In a new study, it was found that Canadian Netflix, Inc. (NASDAQ:NFLX) users continue with their premium TV packages, while adding on additional daily TV through other sources.
According to a report by Media Technology Monitor, complied from surveys from thousands of Canadians, most Netflix customers are not "cord cutters;" this refers to consumers who have either cancelled their cable or satellite plans for different content options. These users are also more likely, as compared to other consumers, to pay for a premium TV package as they dish out $8 per month for the company's streaming service.
Canadian Netflix users have been profiled as streaming an average of 60 minutes per day, watching an additional 30 minutes of online content, followed by 90 more minutes of broadcast TV.
Netflix, Inc. (NASDAQ:NFLX) subscribers viewing TV are enjoying less cable and satellite, spending about 11.3 hours each week as compared to non-users at 14.9 hours. Factor in Netflix streams and additional online TV content, this came to an average of 22-plus hours per week of watching as compared to 16 hours for non-Netflix customers.
In other Netflix news, CEO Reed Hastings said with the growth of Amazon.com, Inc. (NASDAQ:AMZN)'s Prime Instant Video and Hulu Plus rivals, it has improved video streaming service relationships with studios. This comes as bidding has risen for programming, diminishing studios' concerns for a Netflix dominance within video streaming.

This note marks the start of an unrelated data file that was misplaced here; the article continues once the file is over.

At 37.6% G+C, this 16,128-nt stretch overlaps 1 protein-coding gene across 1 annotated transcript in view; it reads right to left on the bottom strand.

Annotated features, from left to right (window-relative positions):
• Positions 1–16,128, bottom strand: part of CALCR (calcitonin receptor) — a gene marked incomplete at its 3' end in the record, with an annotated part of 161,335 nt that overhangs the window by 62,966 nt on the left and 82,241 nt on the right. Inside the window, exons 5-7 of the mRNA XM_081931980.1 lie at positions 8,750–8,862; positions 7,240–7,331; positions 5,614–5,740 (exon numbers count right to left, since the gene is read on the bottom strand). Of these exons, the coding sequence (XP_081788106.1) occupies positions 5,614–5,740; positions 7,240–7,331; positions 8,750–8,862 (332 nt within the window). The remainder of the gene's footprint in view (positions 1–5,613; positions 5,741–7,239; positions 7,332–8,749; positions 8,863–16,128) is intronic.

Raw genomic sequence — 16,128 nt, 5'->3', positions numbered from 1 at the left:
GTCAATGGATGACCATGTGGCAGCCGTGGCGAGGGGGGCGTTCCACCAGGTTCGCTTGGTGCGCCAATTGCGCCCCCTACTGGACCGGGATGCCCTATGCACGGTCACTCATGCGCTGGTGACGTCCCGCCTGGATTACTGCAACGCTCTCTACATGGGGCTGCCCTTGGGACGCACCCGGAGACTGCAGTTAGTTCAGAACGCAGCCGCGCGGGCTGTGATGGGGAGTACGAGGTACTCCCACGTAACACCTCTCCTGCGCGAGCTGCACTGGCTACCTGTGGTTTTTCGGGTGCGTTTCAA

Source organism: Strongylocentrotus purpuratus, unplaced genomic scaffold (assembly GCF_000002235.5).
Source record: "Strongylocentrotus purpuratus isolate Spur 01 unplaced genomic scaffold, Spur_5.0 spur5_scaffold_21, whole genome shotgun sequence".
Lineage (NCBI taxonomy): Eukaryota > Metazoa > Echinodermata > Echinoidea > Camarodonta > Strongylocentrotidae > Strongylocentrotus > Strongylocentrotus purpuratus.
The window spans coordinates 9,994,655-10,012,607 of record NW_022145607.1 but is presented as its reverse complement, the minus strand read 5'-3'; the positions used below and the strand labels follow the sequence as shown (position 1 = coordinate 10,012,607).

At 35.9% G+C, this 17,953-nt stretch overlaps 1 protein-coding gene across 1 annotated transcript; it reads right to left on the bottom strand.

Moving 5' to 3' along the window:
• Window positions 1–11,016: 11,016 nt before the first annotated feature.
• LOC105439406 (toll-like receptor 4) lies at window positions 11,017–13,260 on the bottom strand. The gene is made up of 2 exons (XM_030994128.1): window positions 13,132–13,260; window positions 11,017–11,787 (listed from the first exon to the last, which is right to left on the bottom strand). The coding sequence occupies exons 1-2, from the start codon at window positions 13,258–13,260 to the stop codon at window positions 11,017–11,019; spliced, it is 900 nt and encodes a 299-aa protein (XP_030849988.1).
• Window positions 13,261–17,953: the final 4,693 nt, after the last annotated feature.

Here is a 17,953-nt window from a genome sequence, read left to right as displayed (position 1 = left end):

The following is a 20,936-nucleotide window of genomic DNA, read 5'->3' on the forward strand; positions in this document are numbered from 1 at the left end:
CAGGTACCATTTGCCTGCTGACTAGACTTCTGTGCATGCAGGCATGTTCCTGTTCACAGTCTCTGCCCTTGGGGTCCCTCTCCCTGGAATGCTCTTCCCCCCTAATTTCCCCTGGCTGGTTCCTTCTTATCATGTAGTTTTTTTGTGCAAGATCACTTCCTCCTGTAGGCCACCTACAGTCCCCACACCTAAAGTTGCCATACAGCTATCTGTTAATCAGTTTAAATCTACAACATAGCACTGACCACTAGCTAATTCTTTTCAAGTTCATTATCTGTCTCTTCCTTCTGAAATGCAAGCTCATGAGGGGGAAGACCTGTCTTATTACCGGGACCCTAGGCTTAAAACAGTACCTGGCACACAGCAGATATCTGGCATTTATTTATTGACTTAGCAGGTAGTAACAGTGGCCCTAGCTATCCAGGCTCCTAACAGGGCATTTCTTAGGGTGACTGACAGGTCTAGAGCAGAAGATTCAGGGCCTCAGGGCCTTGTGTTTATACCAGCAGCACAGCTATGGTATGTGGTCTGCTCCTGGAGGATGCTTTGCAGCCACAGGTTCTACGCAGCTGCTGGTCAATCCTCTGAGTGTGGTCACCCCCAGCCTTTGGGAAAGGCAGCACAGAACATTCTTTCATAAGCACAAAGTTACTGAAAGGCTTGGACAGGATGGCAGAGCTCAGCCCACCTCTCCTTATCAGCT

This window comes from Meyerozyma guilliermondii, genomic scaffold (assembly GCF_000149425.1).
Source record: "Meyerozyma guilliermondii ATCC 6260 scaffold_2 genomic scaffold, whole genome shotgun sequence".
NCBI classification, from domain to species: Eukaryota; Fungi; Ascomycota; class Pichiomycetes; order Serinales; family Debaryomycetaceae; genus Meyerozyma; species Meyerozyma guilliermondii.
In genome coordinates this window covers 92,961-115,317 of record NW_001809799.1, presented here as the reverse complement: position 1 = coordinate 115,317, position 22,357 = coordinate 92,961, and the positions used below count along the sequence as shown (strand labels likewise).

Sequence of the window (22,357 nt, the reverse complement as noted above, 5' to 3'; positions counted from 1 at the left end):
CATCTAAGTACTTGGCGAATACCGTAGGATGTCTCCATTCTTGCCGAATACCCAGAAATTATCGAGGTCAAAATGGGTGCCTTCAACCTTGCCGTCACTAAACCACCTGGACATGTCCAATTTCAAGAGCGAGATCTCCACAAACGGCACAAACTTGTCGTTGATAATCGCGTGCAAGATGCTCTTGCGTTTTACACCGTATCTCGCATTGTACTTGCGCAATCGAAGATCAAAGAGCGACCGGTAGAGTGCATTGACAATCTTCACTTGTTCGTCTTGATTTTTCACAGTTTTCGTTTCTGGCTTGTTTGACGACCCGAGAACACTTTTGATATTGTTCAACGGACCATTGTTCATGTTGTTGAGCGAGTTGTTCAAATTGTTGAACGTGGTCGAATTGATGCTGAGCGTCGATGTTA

Speaking at Morgan Stanley (NYSE:MS)'s Technology, Media & Telecom Conference on Monday, HastingsR said via CNET, "One fear they had is that we would run away with the prize.... They don't feel as strategically vulnerable. It's an overall healthier situation than it was two years ago."
Netflix is off to a good start this year with its original content. It introduced the political thriller series, "House of Cards." It has David Fincher as the director and it stars Kevin Spacey. According to the company, in the United States it is the most-widely streamed content.
The company plans to introduce additional series and has one already in the queue, a horror show called "Hemlock Grove." Hastings noted that success from this area won't greatly change Netflix's business model, but to the group of analysts and investors, he added, "I don't want you guys to think of us as the 'original content company.'"
On a final comment by Hastings, he repeatedly compared Netflix, Inc. (NASDAQ:NFLX) to HBO many times and said he has hopes his company would grow into a business like the big cable channel as it offers both programs from external sources as well as their well-received original content. He went so far as to state this lofty goal: Netflix will be its market's leader, similar to HBO and its cable market.
Hastings won't count out Amazon Prime and Hulu who could find their place as smaller competitors to HBO. He said, "We want to be the HBO of that space and we want them to be smaller."